EMPLOYERS are being urged to check the pay rates and entitlements that apply to their business over Easter, to avoid having egg on their face with Fair Work.
Fair Work Ombudsman Natalie James says most underpayments are inadvertent and the result of employers failing to check their minimum obligations under workplace laws.
"Whether you are a business operator preparing for Easter trading or an employee working through Easter, it's important to be aware of the public holidays and any penalty rates that apply," James says.
"Our website can assist employers and workers alike understand and comply with their rights and obligations so there aren't any issues arising post-Easter."
Information on the public holidays page includes an overview of the workplace laws that apply on public holidays, including what employers need to pay and what employees are entitled to.
Good Friday on March 25 and Easter Monday on March 28 are recognised as national public holidays.
Easter Saturday is considered a public holiday across Queensland, Victoria, NSW and South Australia, however employers in Victoria and NSW must also observe penalties on Easter Sunday.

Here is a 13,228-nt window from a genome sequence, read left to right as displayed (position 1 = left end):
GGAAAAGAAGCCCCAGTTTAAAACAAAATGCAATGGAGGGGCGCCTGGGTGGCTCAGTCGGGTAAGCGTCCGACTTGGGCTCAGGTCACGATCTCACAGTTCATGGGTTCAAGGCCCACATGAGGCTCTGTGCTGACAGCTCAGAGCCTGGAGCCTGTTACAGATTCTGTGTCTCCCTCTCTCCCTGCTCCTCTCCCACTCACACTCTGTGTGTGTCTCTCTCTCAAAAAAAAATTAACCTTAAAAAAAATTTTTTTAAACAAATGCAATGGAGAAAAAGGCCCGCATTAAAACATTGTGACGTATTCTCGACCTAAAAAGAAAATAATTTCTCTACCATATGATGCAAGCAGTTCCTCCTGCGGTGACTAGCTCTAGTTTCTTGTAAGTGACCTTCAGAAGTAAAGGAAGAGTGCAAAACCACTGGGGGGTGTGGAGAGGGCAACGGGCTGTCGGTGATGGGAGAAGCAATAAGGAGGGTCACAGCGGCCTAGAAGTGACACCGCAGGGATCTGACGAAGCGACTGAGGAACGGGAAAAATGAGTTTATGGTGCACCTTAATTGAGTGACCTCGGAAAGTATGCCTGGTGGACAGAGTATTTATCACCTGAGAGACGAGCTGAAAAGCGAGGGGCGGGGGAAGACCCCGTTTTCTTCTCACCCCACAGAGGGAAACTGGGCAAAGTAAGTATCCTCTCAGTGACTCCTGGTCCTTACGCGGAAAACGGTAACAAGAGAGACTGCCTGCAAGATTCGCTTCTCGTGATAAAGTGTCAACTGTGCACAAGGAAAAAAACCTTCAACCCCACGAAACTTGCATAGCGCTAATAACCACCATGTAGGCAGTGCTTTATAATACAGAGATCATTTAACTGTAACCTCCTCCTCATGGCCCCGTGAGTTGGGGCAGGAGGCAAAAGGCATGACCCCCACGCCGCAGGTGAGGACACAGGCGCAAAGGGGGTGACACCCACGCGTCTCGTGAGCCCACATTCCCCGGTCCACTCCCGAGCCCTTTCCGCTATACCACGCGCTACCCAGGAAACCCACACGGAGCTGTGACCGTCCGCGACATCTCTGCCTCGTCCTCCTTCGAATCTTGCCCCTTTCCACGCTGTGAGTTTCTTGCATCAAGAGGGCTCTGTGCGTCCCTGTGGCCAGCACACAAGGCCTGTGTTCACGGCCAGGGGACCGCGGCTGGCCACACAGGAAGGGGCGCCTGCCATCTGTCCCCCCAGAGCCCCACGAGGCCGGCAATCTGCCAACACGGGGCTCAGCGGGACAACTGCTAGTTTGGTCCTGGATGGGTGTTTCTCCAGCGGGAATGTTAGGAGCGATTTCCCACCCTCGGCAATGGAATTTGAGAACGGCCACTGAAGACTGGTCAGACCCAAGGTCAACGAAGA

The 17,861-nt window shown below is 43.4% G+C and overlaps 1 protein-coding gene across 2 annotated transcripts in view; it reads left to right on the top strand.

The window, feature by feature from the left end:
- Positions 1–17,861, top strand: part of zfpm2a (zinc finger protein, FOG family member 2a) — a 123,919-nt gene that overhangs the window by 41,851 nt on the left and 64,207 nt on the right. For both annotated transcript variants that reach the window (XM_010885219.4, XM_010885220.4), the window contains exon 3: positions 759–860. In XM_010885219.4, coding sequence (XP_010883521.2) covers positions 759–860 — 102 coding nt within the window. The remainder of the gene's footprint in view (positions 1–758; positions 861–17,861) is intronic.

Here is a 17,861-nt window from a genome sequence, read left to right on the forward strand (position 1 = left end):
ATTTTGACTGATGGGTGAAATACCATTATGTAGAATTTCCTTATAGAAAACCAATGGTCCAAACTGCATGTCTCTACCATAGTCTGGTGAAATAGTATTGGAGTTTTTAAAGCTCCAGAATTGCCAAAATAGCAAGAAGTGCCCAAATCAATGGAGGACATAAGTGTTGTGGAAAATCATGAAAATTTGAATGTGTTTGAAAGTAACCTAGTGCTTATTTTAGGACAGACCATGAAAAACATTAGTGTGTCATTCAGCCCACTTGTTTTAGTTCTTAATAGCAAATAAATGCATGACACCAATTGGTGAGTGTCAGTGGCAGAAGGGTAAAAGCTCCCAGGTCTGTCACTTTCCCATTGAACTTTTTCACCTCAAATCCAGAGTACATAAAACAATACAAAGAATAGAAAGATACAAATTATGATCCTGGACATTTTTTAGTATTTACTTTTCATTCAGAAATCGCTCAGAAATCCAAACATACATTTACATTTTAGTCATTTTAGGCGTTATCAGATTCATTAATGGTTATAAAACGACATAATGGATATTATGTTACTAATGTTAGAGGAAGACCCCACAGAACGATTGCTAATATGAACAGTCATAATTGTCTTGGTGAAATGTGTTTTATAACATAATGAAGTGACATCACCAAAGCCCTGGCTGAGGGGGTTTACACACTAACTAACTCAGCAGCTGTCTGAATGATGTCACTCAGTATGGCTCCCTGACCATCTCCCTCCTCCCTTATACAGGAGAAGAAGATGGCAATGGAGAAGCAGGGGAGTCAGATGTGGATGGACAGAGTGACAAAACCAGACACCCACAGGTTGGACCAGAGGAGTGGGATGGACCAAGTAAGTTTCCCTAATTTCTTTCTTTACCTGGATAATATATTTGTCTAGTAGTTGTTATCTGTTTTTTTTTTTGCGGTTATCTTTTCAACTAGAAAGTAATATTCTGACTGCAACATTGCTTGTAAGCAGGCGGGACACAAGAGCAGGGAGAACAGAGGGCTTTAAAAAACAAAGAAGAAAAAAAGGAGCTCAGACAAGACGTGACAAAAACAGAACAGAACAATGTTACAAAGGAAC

James says Fair Work was striving to build a culture of compliance with workplace laws to ensure an even playing field for all businesses.
She says employees and employers can use the Fair Work Ombudsman's free online resources to double-check entitlements specific to their workplace.
"It is important for employers to be fully aware of the minimum pay rates that apply to their employees, otherwise they can end up facing bills for back-payment of wages they were not budgeting for," she says.
"We are committed to supporting compliant, productive and inclusive Australian workplaces by providing practical advice that is easy to access, understand and apply."
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